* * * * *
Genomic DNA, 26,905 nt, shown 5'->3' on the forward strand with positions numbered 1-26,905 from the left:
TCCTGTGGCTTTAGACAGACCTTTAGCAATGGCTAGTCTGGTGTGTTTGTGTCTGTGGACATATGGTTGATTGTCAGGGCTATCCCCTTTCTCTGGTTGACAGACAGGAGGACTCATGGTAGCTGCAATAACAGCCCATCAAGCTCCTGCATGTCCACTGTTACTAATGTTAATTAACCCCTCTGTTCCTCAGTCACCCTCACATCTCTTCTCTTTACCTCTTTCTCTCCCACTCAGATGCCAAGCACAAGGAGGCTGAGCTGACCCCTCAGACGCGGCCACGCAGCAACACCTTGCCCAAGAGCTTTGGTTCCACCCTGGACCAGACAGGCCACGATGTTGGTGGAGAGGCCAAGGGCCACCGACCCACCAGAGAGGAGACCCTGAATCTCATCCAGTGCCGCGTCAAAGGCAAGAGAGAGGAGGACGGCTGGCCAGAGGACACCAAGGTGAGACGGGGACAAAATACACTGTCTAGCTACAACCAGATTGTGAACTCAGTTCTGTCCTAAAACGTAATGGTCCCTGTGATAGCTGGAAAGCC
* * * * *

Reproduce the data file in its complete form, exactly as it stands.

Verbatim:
Genomic DNA, 26,905 nt, shown 5'->3' on the forward strand with positions numbered 1-26,905 from the left:
TCCTGTGGCTTTAGACAGACCTTTAGCAATGGCTAGTCTGGTGTGTTTGTGTCTGTGGACATATGGTTGATTGTCAGGGCTATCCCCTTTCTCTGGTTGACAGACAGGAGGACTCATGGTAGCTGCAATAACAGCCCATCAAGCTCCTGCATGTCCACTGTTACTAATGTTAATTAACCCCTCTGTTCCTCAGTCACCCTCACATCTCTTCTCTTTACCTCTTTCTCTCCCACTCAGATGCCAAGCACAAGGAGGCTGAGCTGACCCCTCAGACGCGGCCACGCAGCAACACCTTGCCCAAGAGCTTTGGTTCCACCCTGGACCAGACAGGCCACGATGTTGGTGGAGAGGCCAAGGGCCACCGACCCACCAGAGAGGAGACCCTGAATCTCATCCAGTGCCGCGTCAAAGGCAAGAGAGAGGAGGACGGCTGGCCAGAGGACACCAAGGTGAGACGGGGACAAAATACACTGTCTAGCTACAACCAGATTGTGAACTCAGTTCTGTCCTAAAACGTAATGGTCCCTGTGATAGCTGGAAAGCC